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Ted Abel Laboratory

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Resource Type

  1. Laboratory


  1. Resource Description
    "The primary focus of research in the Abel lab is to understand the cellular and molecular mechanisms of long-term memory storage with a focus on the mammalian hippocampus. One of the hallmarks of long-term memory storage is that it requires the synthesis of new genes and new proteins, which act to alter the strength of synaptic connections within appropriate neuronal circuits in the brain. How are the various signals acting on a neuron integrated to give rise to appropriate changes in gene expression? How are changes in gene expression maintained to sustain memories for days, months and even years? In our lab, we have focused on transcriptional co-activators such as CREB-binding protein (CBP) and p300, leading us to investigate the effects of histone acetylation and other epigenetic modifications in memory storage. Increasing histone acetylation pharmacologically by inhibiting histone deacetylase (HDAC) enzymes during memory consolidation enhances long-term memory. Of particular importance is the identification of genes regulated by epigenetic mechanisms during memory consolidation and after HDAC inhibition using next-generation sequencing technology. Signals from synapses drive the transcriptional processes that are required for memory storage. A major challenge in the study of these synaptic signals is how the pathway specificity of synaptic plasticity is maintained in the face of diffusible second messengers, such as cyclic AMP (cAMP), and diffusible proteins, such as the catalytic subunit of protein kinase A (PKA). We are investigating the role of A-kinase anchoring proteins (AKAPs), which restrict PKA to specific subcellular locations, to define how signal transduction pathways in neurons are able to exhibit spatial specificity. We are also investigating processes that can modulate the consolidation of long-term memory. For example, the biological function of sleep has remained elusive, but studies suggest that one function of sleep may be to mediate memory storage. First, sleep appears to facilitate the formation of hippocampus-dependent memories, and sleep is increased following training. Second, sleep appears to be regulated by many of the same molecular processes that contribute to memory storage, including the transcription factor cAMP response element-binding protein (CREB) and the PKA signaling pathway. By using conditional genetic approaches and gene expression studies, we are striving to elucidate the machinery underlying sleep/wake regulation and define the role of sleep in the consolidation of long-term memory. Our studies also reveal that sleep deprivation impairs memory consolidation and synaptic plasticity by impairing signaling through the cAMP pathway. Cognitive deficits accompany many neurological, psychiatric and neurodevelopmental disorders. We are interested in determining how our knowledge of the cellular and molecular mechanisms of synaptic plasticity and memory storage can help us understand the cognitive deficits that are seen in patients with schizophrenia, autism and intellectual disability. Recent evidence suggests that disturbances in specific intracellular signaling pathways may contribute to schizophrenia. Studies in humans indicate that activity within the cAMP/PKA signaling pathway may be increased in the central nervous systems of schizophrenia patients, and our work suggests that this pathway plays a role in endophenotypes of schizophrenia in mice. With these translational approaches, we hope to identify novel targets for the development of new therapeutics to treat psychiatric and neurodevelopmental disorders."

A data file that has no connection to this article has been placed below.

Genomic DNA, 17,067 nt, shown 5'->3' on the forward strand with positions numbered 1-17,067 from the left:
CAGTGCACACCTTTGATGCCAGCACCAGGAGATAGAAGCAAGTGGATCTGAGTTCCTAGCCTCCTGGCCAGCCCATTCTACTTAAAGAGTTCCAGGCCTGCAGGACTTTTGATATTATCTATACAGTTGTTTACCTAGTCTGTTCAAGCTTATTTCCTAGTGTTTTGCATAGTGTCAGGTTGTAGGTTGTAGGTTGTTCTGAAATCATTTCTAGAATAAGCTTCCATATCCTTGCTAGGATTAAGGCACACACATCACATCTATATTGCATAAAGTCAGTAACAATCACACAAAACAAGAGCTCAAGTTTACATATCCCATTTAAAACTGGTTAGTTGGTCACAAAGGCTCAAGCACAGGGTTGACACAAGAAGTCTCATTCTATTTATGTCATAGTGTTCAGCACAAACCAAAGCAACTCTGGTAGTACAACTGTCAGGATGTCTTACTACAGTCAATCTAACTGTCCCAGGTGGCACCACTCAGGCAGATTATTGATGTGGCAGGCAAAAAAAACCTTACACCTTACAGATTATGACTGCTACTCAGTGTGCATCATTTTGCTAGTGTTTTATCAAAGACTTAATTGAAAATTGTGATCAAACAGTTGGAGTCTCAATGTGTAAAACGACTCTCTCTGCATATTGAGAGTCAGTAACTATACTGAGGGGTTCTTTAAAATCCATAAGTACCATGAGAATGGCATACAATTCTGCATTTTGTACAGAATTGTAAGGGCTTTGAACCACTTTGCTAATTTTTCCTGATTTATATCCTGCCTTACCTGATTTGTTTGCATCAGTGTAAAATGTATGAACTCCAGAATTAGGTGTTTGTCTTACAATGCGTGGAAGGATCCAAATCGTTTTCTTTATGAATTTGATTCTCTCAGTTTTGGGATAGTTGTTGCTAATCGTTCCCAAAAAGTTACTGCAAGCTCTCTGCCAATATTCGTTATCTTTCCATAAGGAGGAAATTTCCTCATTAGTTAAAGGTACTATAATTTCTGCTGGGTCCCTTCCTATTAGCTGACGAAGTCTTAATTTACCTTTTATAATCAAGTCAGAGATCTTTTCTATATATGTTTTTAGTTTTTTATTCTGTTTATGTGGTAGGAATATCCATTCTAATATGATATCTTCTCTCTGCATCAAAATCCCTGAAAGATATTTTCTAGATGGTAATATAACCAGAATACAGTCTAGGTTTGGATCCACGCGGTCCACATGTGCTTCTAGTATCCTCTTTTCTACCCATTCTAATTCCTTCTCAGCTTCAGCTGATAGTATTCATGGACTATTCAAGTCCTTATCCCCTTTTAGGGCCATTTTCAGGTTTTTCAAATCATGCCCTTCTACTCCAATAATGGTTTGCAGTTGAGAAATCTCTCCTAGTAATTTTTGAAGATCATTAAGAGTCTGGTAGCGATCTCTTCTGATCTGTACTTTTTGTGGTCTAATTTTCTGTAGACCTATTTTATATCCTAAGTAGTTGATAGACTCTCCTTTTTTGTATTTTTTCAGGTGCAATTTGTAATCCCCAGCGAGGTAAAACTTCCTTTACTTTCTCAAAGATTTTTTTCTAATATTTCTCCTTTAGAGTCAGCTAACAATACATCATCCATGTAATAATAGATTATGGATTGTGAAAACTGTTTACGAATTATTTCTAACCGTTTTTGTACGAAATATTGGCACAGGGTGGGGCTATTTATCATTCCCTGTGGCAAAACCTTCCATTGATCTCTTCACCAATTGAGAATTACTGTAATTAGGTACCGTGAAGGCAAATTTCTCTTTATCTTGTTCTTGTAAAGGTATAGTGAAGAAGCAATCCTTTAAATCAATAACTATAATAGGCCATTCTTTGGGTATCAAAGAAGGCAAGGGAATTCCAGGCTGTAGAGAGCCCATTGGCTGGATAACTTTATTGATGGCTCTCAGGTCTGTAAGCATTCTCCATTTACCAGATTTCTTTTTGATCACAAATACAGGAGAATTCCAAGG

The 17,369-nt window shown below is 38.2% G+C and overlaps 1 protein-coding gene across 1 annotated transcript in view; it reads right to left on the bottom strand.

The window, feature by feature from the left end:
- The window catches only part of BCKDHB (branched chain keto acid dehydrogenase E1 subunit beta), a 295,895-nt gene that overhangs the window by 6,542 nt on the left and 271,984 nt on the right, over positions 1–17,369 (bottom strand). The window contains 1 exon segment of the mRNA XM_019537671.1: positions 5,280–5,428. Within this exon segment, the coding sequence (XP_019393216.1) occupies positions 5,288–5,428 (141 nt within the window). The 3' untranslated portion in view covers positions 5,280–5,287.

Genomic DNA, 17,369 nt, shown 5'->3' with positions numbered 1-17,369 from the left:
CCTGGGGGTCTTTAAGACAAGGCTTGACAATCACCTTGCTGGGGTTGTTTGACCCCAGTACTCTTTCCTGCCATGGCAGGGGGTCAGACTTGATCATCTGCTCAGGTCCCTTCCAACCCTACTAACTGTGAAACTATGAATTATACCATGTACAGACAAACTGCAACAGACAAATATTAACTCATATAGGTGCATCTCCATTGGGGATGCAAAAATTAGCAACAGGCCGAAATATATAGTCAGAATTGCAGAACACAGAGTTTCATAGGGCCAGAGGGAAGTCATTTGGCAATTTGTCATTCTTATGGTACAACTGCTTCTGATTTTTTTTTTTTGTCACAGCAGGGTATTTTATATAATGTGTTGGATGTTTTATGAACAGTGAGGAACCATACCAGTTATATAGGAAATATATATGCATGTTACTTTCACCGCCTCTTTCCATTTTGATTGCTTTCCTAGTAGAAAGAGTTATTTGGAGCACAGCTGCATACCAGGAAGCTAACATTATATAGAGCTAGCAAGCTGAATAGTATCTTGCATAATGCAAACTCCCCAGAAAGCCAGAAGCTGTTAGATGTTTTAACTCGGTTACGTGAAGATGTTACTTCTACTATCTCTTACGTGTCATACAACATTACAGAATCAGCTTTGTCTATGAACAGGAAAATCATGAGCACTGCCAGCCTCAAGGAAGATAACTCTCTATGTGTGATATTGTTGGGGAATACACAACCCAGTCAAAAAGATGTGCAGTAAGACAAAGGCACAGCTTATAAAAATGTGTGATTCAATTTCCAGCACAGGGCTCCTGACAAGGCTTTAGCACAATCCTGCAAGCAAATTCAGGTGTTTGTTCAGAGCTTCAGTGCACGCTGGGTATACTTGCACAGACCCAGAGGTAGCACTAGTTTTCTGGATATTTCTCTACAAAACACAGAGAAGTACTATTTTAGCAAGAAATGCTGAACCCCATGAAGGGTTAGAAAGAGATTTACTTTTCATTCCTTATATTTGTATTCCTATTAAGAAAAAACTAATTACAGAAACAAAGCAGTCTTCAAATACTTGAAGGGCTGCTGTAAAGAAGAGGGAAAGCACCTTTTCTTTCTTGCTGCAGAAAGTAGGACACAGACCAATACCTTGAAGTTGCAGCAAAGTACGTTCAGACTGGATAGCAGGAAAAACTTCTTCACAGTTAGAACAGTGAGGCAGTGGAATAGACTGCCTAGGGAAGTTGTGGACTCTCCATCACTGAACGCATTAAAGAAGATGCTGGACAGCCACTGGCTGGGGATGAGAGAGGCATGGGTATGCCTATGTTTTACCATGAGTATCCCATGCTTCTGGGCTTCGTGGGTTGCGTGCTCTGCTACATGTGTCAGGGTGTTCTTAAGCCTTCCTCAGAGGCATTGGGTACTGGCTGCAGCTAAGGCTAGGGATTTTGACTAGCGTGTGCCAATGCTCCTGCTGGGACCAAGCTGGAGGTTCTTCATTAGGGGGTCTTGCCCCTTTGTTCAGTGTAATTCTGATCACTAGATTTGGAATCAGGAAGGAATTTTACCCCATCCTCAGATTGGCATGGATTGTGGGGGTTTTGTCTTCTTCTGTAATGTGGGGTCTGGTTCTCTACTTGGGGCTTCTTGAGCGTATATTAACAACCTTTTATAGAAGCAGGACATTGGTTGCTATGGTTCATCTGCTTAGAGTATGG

2. PI
  3. Affiliation
    Department of Biology, University of Pennsylvania
  4. Website(s)
  5. Secondary affiliation
    School of Arts & Sciences
Provenance Metadata About This Resource Record
  1. workflow state
  2. contributor
    ggrant (Gregory Grant)
  3. created
  4. creator
  5. modified
Copyright © 2016 by the President and Fellows of Harvard College
The eagle-i Consortium is supported by NIH Grant #5U24RR029825-02 / Copyright 2016